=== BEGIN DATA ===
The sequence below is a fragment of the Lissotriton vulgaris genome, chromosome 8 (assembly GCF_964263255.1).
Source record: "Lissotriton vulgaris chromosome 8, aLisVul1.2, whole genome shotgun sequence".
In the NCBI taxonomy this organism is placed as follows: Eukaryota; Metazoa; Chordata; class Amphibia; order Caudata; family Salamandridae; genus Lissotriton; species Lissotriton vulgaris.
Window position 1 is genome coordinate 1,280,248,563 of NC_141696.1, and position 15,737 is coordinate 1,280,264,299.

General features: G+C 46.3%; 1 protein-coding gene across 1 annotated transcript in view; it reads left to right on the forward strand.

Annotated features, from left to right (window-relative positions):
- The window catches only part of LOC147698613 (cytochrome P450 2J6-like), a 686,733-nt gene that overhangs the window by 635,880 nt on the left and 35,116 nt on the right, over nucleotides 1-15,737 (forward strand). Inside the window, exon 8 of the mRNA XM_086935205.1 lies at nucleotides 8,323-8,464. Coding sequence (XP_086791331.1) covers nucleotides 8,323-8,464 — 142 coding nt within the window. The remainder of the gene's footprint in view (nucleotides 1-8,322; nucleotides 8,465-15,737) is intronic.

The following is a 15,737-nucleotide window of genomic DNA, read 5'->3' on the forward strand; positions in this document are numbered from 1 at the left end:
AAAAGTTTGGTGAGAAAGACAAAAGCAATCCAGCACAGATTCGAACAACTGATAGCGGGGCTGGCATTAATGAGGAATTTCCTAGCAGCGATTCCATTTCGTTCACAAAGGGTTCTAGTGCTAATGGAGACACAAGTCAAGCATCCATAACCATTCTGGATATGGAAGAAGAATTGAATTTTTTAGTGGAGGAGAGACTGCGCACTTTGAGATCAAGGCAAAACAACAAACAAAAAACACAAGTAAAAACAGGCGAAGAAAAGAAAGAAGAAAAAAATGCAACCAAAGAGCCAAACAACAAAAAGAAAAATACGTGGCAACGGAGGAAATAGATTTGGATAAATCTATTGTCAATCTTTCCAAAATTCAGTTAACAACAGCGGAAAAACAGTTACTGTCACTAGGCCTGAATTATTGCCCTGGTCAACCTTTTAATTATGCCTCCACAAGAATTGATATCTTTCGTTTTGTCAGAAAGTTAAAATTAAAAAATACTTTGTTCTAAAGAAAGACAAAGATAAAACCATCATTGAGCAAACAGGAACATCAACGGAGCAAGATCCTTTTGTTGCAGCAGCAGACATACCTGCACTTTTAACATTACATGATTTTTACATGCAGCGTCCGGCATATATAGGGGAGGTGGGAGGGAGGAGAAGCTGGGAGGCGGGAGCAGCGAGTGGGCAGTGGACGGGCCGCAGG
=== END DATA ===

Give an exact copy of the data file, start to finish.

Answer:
The sequence below is a fragment of the Lissotriton vulgaris genome, chromosome 8 (assembly GCF_964263255.1).
Source record: "Lissotriton vulgaris chromosome 8, aLisVul1.2, whole genome shotgun sequence".
In the NCBI taxonomy this organism is placed as follows: Eukaryota; Metazoa; Chordata; class Amphibia; order Caudata; family Salamandridae; genus Lissotriton; species Lissotriton vulgaris.
Window position 1 is genome coordinate 1,280,248,563 of NC_141696.1, and position 15,737 is coordinate 1,280,264,299.

General features: G+C 46.3%; 1 protein-coding gene across 1 annotated transcript in view; it reads left to right on the forward strand.

Annotated features, from left to right (window-relative positions):
- The window catches only part of LOC147698613 (cytochrome P450 2J6-like), a 686,733-nt gene that overhangs the window by 635,880 nt on the left and 35,116 nt on the right, over nucleotides 1-15,737 (forward strand). Inside the window, exon 8 of the mRNA XM_086935205.1 lies at nucleotides 8,323-8,464. Coding sequence (XP_086791331.1) covers nucleotides 8,323-8,464 — 142 coding nt within the window. The remainder of the gene's footprint in view (nucleotides 1-8,322; nucleotides 8,465-15,737) is intronic.

The following is a 15,737-nucleotide window of genomic DNA, read 5'->3' on the forward strand; positions in this document are numbered from 1 at the left end:
AAAAGTTTGGTGAGAAAGACAAAAGCAATCCAGCACAGATTCGAACAACTGATAGCGGGGCTGGCATTAATGAGGAATTTCCTAGCAGCGATTCCATTTCGTTCACAAAGGGTTCTAGTGCTAATGGAGACACAAGTCAAGCATCCATAACCATTCTGGATATGGAAGAAGAATTGAATTTTTTAGTGGAGGAGAGACTGCGCACTTTGAGATCAAGGCAAAACAACAAACAAAAAACACAAGTAAAAACAGGCGAAGAAAAGAAAGAAGAAAAAAATGCAACCAAAGAGCCAAACAACAAAAAGAAAAATACGTGGCAACGGAGGAAATAGATTTGGATAAATCTATTGTCAATCTTTCCAAAATTCAGTTAACAACAGCGGAAAAACAGTTACTGTCACTAGGCCTGAATTATTGCCCTGGTCAACCTTTTAATTATGCCTCCACAAGAATTGATATCTTTCGTTTTGTCAGAAAGTTAAAATTAAAAAATACTTTGTTCTAAAGAAAGACAAAGATAAAACCATCATTGAGCAAACAGGAACATCAACGGAGCAAGATCCTTTTGTTGCAGCAGCAGACATACCTGCACTTTTAACATTACATGATTTTTACATGCAGCGTCCGGCATATATAGGGGAGGTGGGAGGGAGGAGAAGCTGGGAGGCGGGAGCAGCGAGTGGGCAGTGGACGGGCCGCAGG